The most flamboyant Irishman who ever lived, Oscar Wilde died in a Paris hotel room on November 30, 1900. “If another century began and I was still alive, it would really be more than the English could stand”
Ostracized by society and deeply in debt, he lay in bed and sipped champagne neither his wallet nor his health could afford. Lifting his flute toward the ceiling, he smiled, “Alas, I die beyond my means.” A moment later, he scowled, “Either that wallpaper goes, or I do.” And then he died.
I'm convinced Wilde was familiar with the Bible. His most famous line in his most famous poem proves it. You won’t likely find a commentator who agrees with my interpretation, but I am confident in it nonetheless.
Oscar Wilde wrote his famous Reading Gaol (pronounced Redding Jail) after his release from that place in 1897, while he was grieving his public betrayal of his wife. Although she was deeply humiliated by her husband’s flagrant affair with Lord Alfred Douglas, she never divorced him. Oscar and Constance were in love. He just took a walk on the wild side and it led him to a dark and lonely place.
Writing about the execution of a fellow Reading Gaol inmate, Wilde penned his most famous, cryptic lines:
Yet each man kills the thing he loves
By each let this be heard,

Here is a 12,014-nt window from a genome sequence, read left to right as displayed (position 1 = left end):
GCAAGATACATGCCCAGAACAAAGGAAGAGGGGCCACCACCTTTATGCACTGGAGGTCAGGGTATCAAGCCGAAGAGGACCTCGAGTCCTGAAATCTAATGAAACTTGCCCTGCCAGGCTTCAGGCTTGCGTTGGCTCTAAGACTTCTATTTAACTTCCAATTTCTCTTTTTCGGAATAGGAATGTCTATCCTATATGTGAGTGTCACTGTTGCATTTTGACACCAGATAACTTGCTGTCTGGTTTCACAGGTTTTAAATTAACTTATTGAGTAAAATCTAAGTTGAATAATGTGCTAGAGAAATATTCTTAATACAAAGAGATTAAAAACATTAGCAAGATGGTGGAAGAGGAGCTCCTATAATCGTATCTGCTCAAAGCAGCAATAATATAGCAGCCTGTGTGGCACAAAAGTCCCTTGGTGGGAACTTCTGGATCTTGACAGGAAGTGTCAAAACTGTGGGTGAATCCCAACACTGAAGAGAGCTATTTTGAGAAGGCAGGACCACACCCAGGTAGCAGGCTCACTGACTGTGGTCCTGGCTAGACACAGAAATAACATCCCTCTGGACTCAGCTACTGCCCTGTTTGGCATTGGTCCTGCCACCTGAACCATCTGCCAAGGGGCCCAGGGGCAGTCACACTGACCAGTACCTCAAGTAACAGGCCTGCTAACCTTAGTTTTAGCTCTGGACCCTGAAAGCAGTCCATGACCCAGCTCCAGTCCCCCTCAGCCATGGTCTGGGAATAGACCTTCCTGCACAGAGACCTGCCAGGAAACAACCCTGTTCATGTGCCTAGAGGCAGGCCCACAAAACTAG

Some do it with a bitter look,
Some with a flattering word,
The coward does it with a kiss,
The brave man with a sword!
Am I reaching too far when I suggest Wilde was comparing his betrayal of his wife “with a kiss” to the betrayal of Jesus “with a kiss” by the coward, Judas Iscariot? I think not. Read closely the account of that betrayal in John chapter 18 and you’ll also find “the brave man” and “the sword.”
Now Judas, who betrayed him, knew the place, because Jesus had often met there with his disciples. So Judas came to the grove, guiding a detachment of soldiers and some officials from the chief priests and Pharisees. They were carrying torches, lanterns and weapons. Jesus, knowing all that was going to happen to him, went out and asked them, “Who is it you want?”
“Jesus of Nazareth,” they replied.
“I am he,” Jesus said. And Judas the traitor was standing there with them. When Jesus said, “I am he,” they drew back and fell to the ground.
Again he asked them, “Who is it you want?”
And they said, “Jesus of Nazareth.”
“I told you that I am he,” Jesus answered. “If you are looking for me, then let these men go.” This happened so that the words he had spoken would be fulfilled: “I have not lost one of those you gave me.”
Then Simon Peter, who had a sword, drew it and struck the high priest's servant, cutting off his right ear. The servant's name was Malchus.
Jesus commanded Peter, “Put your sword away! Shall I not drink the cup the Father has given me?”
Yes, our boy Oscar was a Bible scholar. He was contrasting Judas to Peter and commenting that each had betrayed Jesus, though in different ways.
Oscar saw himself as Judas, “the coward who betrayed with a kiss.”
Lest there be any doubt Wilde was pondering the redemption of Christ when he wrote Reading Gaol, skip 76 stanzas down from the “betrayal” stanza and you’ll find:
So never will wine-red rose or white,
Petal by petal, fall
On that stretch of mud and sand that lies
By the hideous prison-wall,
To tell the men who tramp the yard
That God's Son died for all.
Was Wilde the only “non-religious” poet to ponder the wonder of God?
Roy H. Williams